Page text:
Opinion

The Great Debate

Is nuclear power the answer on climate change?

James Hansen’s latest press conference was positively scary.

NASA’s former chief climate scientist (he recently left government to pursue a more activist role) met with environmental journalists last month at Columbia University to release a new study with the ominous title, “Assessing Dangerous Climate Change: Required Reduction of Carbon Emissions to Protect Young People, Future Generations and Nature.”

Hansen and his co-authors contend that the agreed-to goal of limiting global warming to 2 degrees Celsius (3.6 degrees Farenheit) above pre-Industrial levels prescribed in the recent Intergovernmental Panel on Climate Change report is still too high to prevent “long-lasting, irreversible damage” to our planet — including raising sea levels, submerging coastal cities and turning vast tracts of the earth into virtual furnaces.

Hansen departs from environmental orthodoxy, however, in arguing that there is no way to cut greenhouse gas emissions sufficiently by relying solely on green alternatives like solar and wind power.

“Suggesting that renewables will let us phase rapidly off fossil fuels in the United States, China, India, or the world as a whole” Hansen writes in an essay, “is almost the equivalent of believing in the Easter Bunny and Tooth Fairy.”

Hansen’s controversial conclusion is that we need to build a new generation of nuclear power plants. Nuclear alone, in Hansen’s view, has the potential to produce “clean” (carbon-free) electricity in the prodigious amounts that we will need it in the decades ahead.

Seize this crisis to push South Sudan reform

Three years ago this week, outside a makeshift polling station in Bentiu, South Sudan, I interviewed Riek Machar, vice president of the then semi-autonomous region. Machar had just cast his vote for South Sudan’s independence; I asked him what he would say to those who doubted that South Sudan, desperately underdeveloped and with experience of ethnic strife, could be a viable nation. “We will show them” he said, with a confident gap-toothed smile.

Today, doubters must feel vindicated. A power struggle between Machar and South Sudanese President Salva Kiir became public when Kiir fired Machar from the vice presidency in July. That political dispute has since metastasized into a bloody conflict with ethnic overtones. In a land where unchecked weaponry is ubiquitous, youth unemployment overwhelming, and military discipline fractured, this crisis has the potential to tear the fledgling nation apart.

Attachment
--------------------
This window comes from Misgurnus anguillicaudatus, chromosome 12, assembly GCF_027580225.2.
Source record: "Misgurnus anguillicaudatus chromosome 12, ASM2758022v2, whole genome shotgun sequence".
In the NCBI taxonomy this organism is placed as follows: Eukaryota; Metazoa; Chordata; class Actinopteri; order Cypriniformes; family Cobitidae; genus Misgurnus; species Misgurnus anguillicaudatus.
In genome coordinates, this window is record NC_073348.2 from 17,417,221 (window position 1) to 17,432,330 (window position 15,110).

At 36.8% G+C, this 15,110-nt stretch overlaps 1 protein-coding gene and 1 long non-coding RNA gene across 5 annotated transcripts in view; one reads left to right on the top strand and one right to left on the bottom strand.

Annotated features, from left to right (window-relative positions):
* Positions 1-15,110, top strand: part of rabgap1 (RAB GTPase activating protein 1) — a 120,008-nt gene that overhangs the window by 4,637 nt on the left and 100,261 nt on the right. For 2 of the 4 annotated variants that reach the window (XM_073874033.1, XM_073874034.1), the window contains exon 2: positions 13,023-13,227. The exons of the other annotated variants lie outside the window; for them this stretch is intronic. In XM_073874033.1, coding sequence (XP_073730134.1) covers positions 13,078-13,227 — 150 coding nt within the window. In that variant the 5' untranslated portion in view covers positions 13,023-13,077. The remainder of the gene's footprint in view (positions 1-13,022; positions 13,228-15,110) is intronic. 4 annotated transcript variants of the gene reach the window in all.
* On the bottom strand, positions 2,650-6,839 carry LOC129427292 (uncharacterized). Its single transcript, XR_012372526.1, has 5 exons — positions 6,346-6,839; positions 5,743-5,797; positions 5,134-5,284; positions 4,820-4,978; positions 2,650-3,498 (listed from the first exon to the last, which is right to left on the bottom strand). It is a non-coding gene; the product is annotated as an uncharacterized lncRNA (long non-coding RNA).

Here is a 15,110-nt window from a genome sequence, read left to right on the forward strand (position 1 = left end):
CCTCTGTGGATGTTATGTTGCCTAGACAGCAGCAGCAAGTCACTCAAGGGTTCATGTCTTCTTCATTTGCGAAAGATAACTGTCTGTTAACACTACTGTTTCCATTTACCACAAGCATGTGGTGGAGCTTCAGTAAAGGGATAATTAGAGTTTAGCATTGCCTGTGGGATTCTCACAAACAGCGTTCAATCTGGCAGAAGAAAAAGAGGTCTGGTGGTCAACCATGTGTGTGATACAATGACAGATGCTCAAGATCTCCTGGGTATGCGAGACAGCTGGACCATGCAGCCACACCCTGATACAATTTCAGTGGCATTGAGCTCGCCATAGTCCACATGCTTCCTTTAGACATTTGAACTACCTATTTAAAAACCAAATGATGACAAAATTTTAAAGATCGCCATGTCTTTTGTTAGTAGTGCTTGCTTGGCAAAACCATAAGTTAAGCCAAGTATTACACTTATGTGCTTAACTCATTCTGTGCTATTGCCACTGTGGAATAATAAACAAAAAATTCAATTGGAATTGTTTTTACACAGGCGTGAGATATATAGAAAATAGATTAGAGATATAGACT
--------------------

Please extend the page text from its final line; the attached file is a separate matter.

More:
Machar denies Kiir’s allegation of an attempted coup on Dec. 15, but acknowledges leading rebels opposed to the government. The United Nations now estimates that at least 1,000 people have been killed and more than 200,000 displaced.

Don’t let data protection turn into protectionism

We live in a global, digitally networked world. Cloud, mobile and in-memory technologies are its engines. Our new world has no boundaries; there is a huge potential for growth, employment and new business models. But it also comes with challenges for policy and industry.

In response to leaks about the U.S. National Security Agency’s widespread surveillance, there have been lots of understandable concerns globally. Unfortunately, some parties have suggested building fortresses around national data.

I believe that the new technologies and the free flow of data are essential to spurring innovation and expanding international trade. This is only possible if consumers and citizens trust the digital economy and use it extensively. We in industry must work with policymakers in all markets to create clear and transparent rules that both protect the legitimate rights of citizens, consumers and companies and promote cross-border data flows.

Where does Britain stand in the global economic race?

Following the international financial crisis of the late 2000s, the world’s financial leaders have been working towards a standardized banking system that will strengthen banks at an individual level, and thus improve the banking sector’s ability to survive stress when it occurs.

In 2010 the Basel Committee produced a third accord outlining a set of regulations, with the goal of solving the banking system’s ongoing problems. Since then the conversation has yet to cease over whether enough has been done, since the peak of the crisis in 2008, to ensure a stable financial environment that supports growth on an international scale.

The importance of Basel III lies not only on an inter-continental scale, but for individual countries to maintain the required standard regulations to a point of sustainability. In Europe, the debate over the role Britain will play in Basel III has yet to be resolved. During early Basel III discussions in May 2012, Michel Barnier, the French European commissioner for financial regulation, clashed with British Chancellor of the Exchequer George Osborne over the suggestion of higher leverage ratios in the UK, stating that a distortion of competition within the EU had the potential to cause a continental disadvantage.

What’s behind JPMorgan’s push for worker training?

Just a few weeks before federal prosecutors announced a nearly $2 billion settlement with JPMorgan Chase over Bernie Madoff’s fraudulent accounts, chairman and chief executive officer Jamie Dimon sat alongside former Congressman and White House Chief of Staff Rahm Emanuel at an Aspen Institute forum in the biology lab of Malcolm X College to tout the embattled bank’s five-year, $250 million, multi-city investment in job training. The bank would commit $15 million for “workplace readiness and demand-driven training” in Chicago.